|41 - All Saints of North America, June 21, 2009|
There was once a little girl who about the age of three saw “The Lord of the Dance” and fell in love with Irish dance. On her own, she tried to do the dance, but it wasn’t until she enrolled in an Irish Dance class about the age of seven and received instruction from a champion of Irish Dance that she learned the “hidden” movements of the dance. She practiced every day until by and by, she, too, became a champion of Irish Dance.
What human being is not by nature in love with Love, with Beauty, Grace, Joy and Goodness, like that young girl in love with the beauty of the dance? What human being does not want to embrace love and beauty, grace, joy and goodness and become loving, beautiful, gracious, joyful and good, if only they knew how, like that little girl who wanted to learn the dance? There is a beauty of grace and dignity that is natural to human being, and fortunate is that child who grows up in such a family and culture. That child is more likely to become one who naturally walks with a certain dignity, speaks with a certain grace and exudes a certain elegance and nobility. But this beauty and grace, this goodness and joy that are natural to the human being are but an “image” and “likeness” that reflect and point beyond themselves to a higher Being who is the Source of Love and Beauty, Grace and Goodness. And when a person of grace sees Him Who Is Grace and Truth, she naturally falls in love with Him, and wants to learn the higher Dance, even to become the dancing partner of this “Lord of the Dance”, He Who Is the Source of all Goodness, and in union with Him, to join beauty with Beauty, love with Love, joy with Joy, grace with Grace to dance through eternity in a Great Round that forever ascends from glory to glory.
The law of nature that we’ve been reading about these last two weeks in St Paul’s letter to the Romans is this law of love, of beauty and grace, joy and goodness. When St Paul says this Law is imbedded in the human conscience, he means to say, I believe, that love, beauty, joy, grace and goodness are natural to us. When we live according to these attributes of natural law, then we are healthy, we are living according to our nature. When we do not live by these attributes, we are living against our nature. We become darkened and fall into all kinds of spiritual maladies: anger, hatred, anxiety, fear leading to bitterness, cynicism and despair. Who of us enjoys being – or let’s say dancing – with someone suffering from these maladies? None of us does. Dancing with such people, we begin to suffer, too, from anxiety and nervousness, doubt and fear to the point that we show even physical symptoms: headaches, high blood pressure, nausea and the like. We much prefer to “dance” in the warm light of the sun, not in the cold gloom of the dark.
The Church teaches us that the cold gloom of death has become the law of this earthly life because at its root, human life has fallen into this sickness of the soul that is against our nature. That the end of everything is death, in the teaching of the Church, is the proof that this world is no longer dancing. It has fallen into sin; it lives in a manner that is against its own nature – because God did not make us to die. He did not make us to be sick, sad and gloomy. He made us to live in the unutterable and exalted joy of love and beauty, grace, joy and goodness. Like the little girl, we try to dance this dance of joy but we don’t know how, and we are weighed down by the fat of our spiritual laziness and indolence. The law of sin has infected all of us and we fall again and again into lust and greed and anger so that we don’t dance this life away; we stumble through it in discontent, anxiety and despair.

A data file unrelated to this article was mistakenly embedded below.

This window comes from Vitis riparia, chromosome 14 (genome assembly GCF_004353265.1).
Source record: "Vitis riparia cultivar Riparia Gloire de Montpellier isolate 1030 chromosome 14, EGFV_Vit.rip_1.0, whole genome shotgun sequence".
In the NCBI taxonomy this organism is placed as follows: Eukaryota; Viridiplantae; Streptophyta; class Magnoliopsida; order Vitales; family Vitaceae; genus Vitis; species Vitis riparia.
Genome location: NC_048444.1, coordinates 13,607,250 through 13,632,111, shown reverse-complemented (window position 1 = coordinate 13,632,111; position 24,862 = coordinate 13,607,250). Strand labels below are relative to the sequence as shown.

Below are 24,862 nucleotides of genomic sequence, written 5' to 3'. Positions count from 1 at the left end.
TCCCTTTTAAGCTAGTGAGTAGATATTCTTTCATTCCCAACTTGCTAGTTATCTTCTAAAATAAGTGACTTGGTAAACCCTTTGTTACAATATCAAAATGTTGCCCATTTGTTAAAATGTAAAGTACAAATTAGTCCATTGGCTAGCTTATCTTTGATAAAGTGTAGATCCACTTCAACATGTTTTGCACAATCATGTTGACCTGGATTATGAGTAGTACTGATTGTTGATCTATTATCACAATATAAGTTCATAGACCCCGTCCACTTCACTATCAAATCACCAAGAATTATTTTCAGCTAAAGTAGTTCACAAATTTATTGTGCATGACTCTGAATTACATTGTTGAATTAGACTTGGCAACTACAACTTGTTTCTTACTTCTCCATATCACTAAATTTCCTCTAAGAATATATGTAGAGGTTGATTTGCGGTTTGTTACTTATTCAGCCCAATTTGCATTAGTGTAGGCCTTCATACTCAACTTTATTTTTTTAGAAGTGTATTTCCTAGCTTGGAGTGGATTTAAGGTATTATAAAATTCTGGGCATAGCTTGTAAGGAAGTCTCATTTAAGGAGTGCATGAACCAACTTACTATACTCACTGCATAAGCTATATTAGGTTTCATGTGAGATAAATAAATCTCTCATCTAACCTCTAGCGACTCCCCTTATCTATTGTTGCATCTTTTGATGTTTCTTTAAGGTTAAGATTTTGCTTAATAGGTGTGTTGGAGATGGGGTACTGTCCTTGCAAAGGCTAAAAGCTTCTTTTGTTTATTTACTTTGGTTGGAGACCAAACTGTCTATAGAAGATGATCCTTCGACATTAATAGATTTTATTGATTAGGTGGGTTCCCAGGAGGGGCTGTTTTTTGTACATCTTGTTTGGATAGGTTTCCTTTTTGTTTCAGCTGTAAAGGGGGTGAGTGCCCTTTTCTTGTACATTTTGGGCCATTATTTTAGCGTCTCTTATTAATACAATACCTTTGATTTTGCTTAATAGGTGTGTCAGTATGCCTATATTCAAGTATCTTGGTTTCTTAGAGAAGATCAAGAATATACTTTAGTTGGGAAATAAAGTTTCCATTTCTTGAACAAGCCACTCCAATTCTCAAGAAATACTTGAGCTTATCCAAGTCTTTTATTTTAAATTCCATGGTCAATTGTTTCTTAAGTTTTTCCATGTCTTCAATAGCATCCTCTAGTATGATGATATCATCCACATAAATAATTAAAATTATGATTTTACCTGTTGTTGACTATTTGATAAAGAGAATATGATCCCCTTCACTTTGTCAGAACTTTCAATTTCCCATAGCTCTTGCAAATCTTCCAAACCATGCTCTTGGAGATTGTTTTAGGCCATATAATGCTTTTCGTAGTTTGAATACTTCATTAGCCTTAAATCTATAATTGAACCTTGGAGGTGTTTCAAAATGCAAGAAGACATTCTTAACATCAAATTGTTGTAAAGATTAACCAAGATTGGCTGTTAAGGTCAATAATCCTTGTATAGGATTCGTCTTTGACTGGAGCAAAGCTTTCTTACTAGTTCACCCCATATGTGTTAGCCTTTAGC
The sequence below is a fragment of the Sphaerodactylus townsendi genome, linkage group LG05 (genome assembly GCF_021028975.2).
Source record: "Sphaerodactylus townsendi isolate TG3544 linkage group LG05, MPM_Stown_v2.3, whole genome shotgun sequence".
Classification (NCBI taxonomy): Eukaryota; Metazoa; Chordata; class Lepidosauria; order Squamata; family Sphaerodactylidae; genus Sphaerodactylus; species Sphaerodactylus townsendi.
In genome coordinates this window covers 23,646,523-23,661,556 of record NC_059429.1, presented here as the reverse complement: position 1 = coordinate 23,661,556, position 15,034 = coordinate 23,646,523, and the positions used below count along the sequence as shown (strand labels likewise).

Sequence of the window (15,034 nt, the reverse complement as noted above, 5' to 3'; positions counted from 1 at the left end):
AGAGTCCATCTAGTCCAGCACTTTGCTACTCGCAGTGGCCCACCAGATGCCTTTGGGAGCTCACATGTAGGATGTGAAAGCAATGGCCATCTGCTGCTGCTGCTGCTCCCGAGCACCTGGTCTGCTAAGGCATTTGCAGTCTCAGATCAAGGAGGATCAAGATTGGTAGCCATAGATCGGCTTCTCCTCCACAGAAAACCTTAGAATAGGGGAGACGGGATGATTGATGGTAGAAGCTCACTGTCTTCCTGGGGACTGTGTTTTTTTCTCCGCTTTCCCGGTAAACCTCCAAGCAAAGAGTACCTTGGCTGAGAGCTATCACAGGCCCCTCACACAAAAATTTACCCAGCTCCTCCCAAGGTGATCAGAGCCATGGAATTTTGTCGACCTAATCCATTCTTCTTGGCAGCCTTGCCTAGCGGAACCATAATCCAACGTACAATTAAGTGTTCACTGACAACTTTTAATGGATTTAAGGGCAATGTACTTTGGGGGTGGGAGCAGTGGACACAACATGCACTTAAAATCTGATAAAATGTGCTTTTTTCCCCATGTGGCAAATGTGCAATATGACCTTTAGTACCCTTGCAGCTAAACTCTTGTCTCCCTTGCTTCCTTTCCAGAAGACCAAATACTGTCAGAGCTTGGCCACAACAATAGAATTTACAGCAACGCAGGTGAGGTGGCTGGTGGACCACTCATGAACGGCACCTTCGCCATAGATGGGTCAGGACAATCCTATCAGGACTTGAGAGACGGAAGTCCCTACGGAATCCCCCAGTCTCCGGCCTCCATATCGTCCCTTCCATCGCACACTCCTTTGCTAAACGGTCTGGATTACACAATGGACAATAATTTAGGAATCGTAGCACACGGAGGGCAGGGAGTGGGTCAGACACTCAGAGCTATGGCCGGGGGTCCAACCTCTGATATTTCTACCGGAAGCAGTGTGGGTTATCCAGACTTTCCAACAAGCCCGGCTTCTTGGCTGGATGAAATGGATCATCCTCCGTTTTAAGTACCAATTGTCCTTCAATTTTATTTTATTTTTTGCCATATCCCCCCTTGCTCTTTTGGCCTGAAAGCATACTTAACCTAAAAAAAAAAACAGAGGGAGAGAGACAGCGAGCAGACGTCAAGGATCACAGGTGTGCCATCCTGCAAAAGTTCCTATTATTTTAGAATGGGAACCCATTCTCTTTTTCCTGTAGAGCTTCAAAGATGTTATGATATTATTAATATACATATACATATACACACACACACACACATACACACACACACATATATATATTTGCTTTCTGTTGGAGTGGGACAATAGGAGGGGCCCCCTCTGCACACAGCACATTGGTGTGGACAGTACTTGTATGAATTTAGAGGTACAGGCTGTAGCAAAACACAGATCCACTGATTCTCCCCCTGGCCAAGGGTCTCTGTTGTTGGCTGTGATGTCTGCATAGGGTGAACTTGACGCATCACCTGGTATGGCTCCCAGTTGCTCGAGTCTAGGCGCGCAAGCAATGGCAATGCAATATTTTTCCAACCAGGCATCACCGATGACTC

We could say that the purpose of the Law of Moses was to raise Israel like a little child in the love and goodness that are natural to the soul, to prepare her for maidenhood, so that when the “Lord of the Dance” came she would recognize Him and fall in love with Him and be ready to join Him in the Higher Dance, the Dance of the Spirit, the Dance of heart to Heart. So also, the Law of Faith as it is being taught to us by Our Savior in His Sermon on the Mount, which we have been reading over the last two weeks from St Matthew’s Gospel, is meant to raise us up, to train us as children of God born from above in our baptism so that we are nurtured and shaped in the love and beauty that are natural to us and that we can be made ready to receive the Heavenly Spirit and to join the “Lord of the Dance” in the Dance of the Spirit. Study the Law of the Christian Faith as it is given in the Lord’s Sermon on the Mount, and you will see how His Law teaches us to become attentive to our secret heart and to the hidden desires that drive us in our daily life. We learn to become attentive to our words, to our manner of speech, to our actions, to how we look on others, even to the fantasies, the worries and fears, the hidden and secret thoughts that ceaselessly flood our mind, which have become the virtual substance of our daily life. We learn how to call on the Name of the Lord, how to follow Him beneath the surface of our conscious life and beneath the mask of our religious piety that is only skin-deep, and to descend with Him into our heart, like the myrrh-bearing women drawing near the tomb of the crucified Savior. And, in the love and beauty, in the joy and goodness of the Church that we experience in her divine worship and in the gentleness of her holy sacraments, we learn how to lay hold of all of those sinful thoughts and words and deeds that cause us to stumble around in worry, fear and anxiety, in anger and bitterness, cynicism and despair. We learn how to redirect our steps in the sacrament of confession and, through the ascetic disciplines of our Baptism, we learn the steps of the Higher Dance to make ourselves ready to receive the Heavenly Spirit in Holy Eucharist and to dance with the Lord of the Dance.